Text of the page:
Egypt is to test the Tutankhamun mummy to try to discover what the young king died of more than 3,000 years ago.
Tutankhamun's cause of death remains a mystery
The mummy will be moved from the tomb in Luxor's Valley of the Kings where it was discovered in 1922 to Cairo for the tests by the end of November.
"We will know about any diseases he had, any kind of injuries and his real age," Egyptian antiquities chief Zahi Hawass told Reuters news agency.
Whether the pharaoh died of illness or was murdered has never been resolved.
When the coffin was last opened in 1968, an x-ray revealed a chip of bone in his skull, prompting speculation that the boy-pharaoh had been murdered.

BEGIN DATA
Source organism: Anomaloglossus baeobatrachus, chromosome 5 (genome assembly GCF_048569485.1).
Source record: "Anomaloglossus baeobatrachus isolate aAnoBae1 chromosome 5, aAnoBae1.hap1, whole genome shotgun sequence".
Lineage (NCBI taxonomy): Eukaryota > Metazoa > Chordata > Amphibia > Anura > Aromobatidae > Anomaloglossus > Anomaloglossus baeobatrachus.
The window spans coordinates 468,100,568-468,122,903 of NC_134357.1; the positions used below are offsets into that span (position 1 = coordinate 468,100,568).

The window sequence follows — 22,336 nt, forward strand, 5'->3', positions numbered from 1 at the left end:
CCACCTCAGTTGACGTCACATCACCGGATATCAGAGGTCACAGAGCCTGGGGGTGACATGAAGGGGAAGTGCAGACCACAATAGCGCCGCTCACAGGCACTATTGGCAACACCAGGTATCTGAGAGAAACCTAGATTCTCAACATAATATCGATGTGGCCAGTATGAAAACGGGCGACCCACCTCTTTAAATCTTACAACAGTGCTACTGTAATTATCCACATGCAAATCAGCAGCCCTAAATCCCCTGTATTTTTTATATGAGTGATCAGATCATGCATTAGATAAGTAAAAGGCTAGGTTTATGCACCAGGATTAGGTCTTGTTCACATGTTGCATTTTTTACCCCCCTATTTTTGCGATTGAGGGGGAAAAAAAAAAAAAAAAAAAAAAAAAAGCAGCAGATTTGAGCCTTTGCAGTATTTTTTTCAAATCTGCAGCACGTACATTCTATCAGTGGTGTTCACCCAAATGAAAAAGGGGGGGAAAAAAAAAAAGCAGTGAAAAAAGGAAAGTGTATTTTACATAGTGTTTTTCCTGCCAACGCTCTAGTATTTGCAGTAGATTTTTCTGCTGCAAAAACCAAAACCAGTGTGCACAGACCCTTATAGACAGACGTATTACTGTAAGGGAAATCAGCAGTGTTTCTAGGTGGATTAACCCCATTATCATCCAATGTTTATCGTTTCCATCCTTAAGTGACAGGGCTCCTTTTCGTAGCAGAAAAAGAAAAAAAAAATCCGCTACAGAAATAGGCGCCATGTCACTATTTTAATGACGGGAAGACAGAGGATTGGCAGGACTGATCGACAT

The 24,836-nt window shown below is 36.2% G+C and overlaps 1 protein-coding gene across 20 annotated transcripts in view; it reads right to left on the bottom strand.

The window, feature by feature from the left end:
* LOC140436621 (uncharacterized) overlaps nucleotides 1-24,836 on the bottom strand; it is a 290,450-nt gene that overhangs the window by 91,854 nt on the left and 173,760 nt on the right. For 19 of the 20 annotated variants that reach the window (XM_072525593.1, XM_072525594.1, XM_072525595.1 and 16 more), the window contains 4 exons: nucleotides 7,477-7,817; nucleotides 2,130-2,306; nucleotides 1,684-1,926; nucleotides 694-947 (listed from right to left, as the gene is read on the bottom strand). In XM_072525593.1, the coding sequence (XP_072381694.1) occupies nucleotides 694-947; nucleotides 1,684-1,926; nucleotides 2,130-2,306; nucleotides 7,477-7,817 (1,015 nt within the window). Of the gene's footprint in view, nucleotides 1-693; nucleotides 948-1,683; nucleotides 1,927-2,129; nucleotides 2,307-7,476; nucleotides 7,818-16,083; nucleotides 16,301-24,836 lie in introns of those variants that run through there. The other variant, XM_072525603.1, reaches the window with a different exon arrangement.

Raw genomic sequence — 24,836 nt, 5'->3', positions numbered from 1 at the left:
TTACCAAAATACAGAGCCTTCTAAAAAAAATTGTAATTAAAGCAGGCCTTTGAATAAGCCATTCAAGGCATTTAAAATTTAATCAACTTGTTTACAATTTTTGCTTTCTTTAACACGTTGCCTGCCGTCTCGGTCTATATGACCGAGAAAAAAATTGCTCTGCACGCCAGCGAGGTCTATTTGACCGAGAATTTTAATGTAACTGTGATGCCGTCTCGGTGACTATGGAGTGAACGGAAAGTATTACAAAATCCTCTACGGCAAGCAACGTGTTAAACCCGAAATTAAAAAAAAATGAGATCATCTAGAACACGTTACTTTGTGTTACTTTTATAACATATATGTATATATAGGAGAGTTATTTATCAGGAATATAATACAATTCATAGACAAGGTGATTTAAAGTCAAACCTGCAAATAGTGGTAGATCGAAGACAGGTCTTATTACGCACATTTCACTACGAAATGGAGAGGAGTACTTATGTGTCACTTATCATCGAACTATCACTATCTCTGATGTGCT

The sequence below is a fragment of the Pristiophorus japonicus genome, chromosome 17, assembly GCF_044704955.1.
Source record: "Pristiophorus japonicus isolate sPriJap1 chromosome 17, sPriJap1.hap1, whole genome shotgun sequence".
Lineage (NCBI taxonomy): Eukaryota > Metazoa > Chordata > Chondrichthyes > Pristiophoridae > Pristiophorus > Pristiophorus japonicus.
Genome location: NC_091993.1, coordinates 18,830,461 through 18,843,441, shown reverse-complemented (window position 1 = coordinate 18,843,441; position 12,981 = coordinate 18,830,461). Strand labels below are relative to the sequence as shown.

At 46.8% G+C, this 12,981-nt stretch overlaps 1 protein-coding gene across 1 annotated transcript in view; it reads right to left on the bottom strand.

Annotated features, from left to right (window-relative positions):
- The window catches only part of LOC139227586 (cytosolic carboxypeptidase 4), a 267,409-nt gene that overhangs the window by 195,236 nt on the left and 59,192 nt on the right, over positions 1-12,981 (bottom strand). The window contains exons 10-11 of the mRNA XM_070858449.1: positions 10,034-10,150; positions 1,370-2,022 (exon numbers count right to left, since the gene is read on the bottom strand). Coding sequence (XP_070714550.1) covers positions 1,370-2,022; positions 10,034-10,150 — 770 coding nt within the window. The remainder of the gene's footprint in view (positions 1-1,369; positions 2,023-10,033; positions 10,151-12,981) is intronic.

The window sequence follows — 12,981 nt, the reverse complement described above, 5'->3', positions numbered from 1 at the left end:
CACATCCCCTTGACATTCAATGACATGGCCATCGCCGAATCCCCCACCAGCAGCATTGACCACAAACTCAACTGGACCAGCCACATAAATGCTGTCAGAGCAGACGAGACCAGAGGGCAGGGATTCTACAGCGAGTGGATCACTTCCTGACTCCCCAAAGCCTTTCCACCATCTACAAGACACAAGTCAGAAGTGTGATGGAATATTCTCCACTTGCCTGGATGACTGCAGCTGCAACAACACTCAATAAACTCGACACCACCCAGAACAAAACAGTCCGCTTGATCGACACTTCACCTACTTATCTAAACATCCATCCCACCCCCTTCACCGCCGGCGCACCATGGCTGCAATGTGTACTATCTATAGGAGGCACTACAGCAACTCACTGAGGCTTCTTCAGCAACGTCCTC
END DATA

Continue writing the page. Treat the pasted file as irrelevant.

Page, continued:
But other evidence suggests the pharaoh, thought to have died in his teens, was ill.
The treasures found in the tomb along with the mummy, including a fantastic gold death mask, were removed by the British discoverer Howard Carter and are usually on show in Cairo Museum.
But the mummy itself has remained sealed in the tomb.
Now Culture Minister Farouk Hosni has approved a plan to move Tutankhamun's body for the first time, to the Egyptian Museum in central Cairo.
Reports suggest the mummified remains, consisting of his skull, chest bones and two other bones, will undergo three-dimensional CAT X-rays and a radio scan using equipment newly donated to the museum.
"We will know the answer to whether he died normally or was he killed," Mr Hawass told Reuters.